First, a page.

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Wednesday, Sep 22, 2021
Outlook.com
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Bedil Poetry Groups Run by Afghan Taxi Drivers

L'affaire Bagh-e-Bedil continues. This should interest even those who otherwise don't care much about history or poetry, as it is a fascinating story by itself. While filling us in on matters of grave concerns, Naim saab had also pointed us to a Wall Street Journal (July 10, 2006) article by Masood Farivar which described a  war of words between two Afghan poetry groups. The very first sentence was captivating enough to want to read on: "There aren't many places in the U.S. that can count poetry societies run by Afghan cab drivers. Washington has two. And they don't like each other."

It seems very appropriate to focus here not on the war of words, but on one of the groups, "An Evening with the Dervishes" that apparently "prefers what it calls the serious, scholarly pursuit of poetry. The group views itself as a literary clique focusing on masters such as Abdul Qadir Bedil, a 17th century poet and Islamic mystic, or Sufi. Its gatherings feature top scholars and poets."

And since we have been discussing popular-acceptance of the current site of Bagh-e-Bedil as the tomb of Bedil, perhaps it is appropriate to begin with this quote from one of the members, Yusuf Bakhtary, who quotes Bedil: "Hypnotized by the spell of popular acceptance, how long shall I keep on uttering [a] vulgarity?"

The poetry debate goes back to the early 1980s, when Maroof Popal, who left Afghanistan in 1978, began driving a taxi at Washington D.C.'s National Airport. There, he met other Afghan cabbies once or twice a week to read the poems of Bedil in any available space: the back of a furniture store, the showroom of an Afghan-owned car dealership.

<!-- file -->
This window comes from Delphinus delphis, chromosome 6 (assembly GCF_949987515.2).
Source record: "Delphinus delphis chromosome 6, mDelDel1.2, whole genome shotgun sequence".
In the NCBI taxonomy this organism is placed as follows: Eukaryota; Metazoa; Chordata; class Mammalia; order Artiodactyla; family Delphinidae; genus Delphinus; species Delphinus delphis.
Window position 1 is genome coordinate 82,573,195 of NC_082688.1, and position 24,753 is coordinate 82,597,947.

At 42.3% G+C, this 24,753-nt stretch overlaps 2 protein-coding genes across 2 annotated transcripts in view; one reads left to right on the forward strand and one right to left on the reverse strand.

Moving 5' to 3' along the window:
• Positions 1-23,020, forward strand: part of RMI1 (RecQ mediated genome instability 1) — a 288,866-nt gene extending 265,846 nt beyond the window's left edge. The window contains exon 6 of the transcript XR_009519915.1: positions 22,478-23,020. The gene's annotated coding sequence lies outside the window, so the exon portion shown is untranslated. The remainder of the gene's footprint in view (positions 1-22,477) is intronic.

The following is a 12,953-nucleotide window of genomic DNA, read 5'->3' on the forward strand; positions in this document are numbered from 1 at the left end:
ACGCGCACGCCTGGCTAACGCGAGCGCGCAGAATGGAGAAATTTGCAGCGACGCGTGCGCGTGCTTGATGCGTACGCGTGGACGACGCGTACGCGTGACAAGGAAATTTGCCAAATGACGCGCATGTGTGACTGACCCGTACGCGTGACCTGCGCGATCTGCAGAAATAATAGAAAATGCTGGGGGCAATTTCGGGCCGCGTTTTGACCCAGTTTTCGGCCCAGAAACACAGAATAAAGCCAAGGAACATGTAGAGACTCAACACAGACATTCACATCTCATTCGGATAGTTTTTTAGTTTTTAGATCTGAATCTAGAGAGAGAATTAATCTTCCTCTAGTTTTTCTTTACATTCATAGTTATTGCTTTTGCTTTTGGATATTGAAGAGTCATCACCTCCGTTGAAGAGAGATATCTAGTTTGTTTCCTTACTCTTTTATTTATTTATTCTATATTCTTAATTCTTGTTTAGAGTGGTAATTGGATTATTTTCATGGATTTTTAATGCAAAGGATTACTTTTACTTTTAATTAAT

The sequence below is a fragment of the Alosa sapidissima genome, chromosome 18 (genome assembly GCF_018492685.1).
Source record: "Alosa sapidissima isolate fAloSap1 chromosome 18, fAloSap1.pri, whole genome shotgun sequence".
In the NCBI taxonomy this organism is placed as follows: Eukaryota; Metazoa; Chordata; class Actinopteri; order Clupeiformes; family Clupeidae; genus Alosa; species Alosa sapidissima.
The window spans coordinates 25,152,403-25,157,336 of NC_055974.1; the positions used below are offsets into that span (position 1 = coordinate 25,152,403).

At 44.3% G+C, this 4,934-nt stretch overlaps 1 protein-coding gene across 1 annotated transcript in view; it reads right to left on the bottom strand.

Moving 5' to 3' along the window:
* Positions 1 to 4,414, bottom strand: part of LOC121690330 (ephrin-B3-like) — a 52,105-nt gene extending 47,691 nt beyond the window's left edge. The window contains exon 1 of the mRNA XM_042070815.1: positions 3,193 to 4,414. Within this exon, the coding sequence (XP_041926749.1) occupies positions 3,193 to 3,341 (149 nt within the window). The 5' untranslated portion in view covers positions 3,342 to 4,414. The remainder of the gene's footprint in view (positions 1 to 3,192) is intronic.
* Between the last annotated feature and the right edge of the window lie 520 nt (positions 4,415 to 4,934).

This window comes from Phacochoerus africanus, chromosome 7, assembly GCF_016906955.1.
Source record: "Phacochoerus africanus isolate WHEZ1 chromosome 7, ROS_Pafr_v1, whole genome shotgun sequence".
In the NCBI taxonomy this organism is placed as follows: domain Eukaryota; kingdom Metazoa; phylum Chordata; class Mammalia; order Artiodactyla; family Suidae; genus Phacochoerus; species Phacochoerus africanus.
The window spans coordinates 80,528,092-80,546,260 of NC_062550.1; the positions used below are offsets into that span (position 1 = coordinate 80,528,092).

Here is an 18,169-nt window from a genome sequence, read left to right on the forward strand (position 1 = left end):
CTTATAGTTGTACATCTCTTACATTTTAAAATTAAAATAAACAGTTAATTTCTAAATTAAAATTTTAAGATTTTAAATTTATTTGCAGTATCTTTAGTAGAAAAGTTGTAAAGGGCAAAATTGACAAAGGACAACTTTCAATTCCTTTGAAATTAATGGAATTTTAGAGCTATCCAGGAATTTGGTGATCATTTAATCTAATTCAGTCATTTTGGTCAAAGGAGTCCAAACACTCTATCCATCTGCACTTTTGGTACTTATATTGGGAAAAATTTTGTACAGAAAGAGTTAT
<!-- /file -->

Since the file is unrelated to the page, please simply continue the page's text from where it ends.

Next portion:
At the end of 12-hour shifts, dog-tired and sometimes hungry, they'd sit cross-legged in a circle. Over cups of tea and candies, they tackled some of the most technically difficult poems written by the great Sufi poets, occasionally pausing for philosophical reflection over individual words -- "fog," "mirror," "silence."

Every now and then, when they found themselves stumped, they'd call upon a poet and Bedil scholar, M. I. Negargar. Calls to the former Kabul University professor -- who had taught one of the cabbies and lives in England -- soon became an integral part of their readings. Chipping in 25 to 50 cents each, they'd buy a phone card and hunch over the speakerphone as the professor brought the poems to life.

As Afghanistan degenerated into civil war in the 1990s, ethnic tensions flared among the exiled Afghans. Hoping that poetry would unite the community, the cabbies joined other like-minded Afghans to underwrite monthly public readings.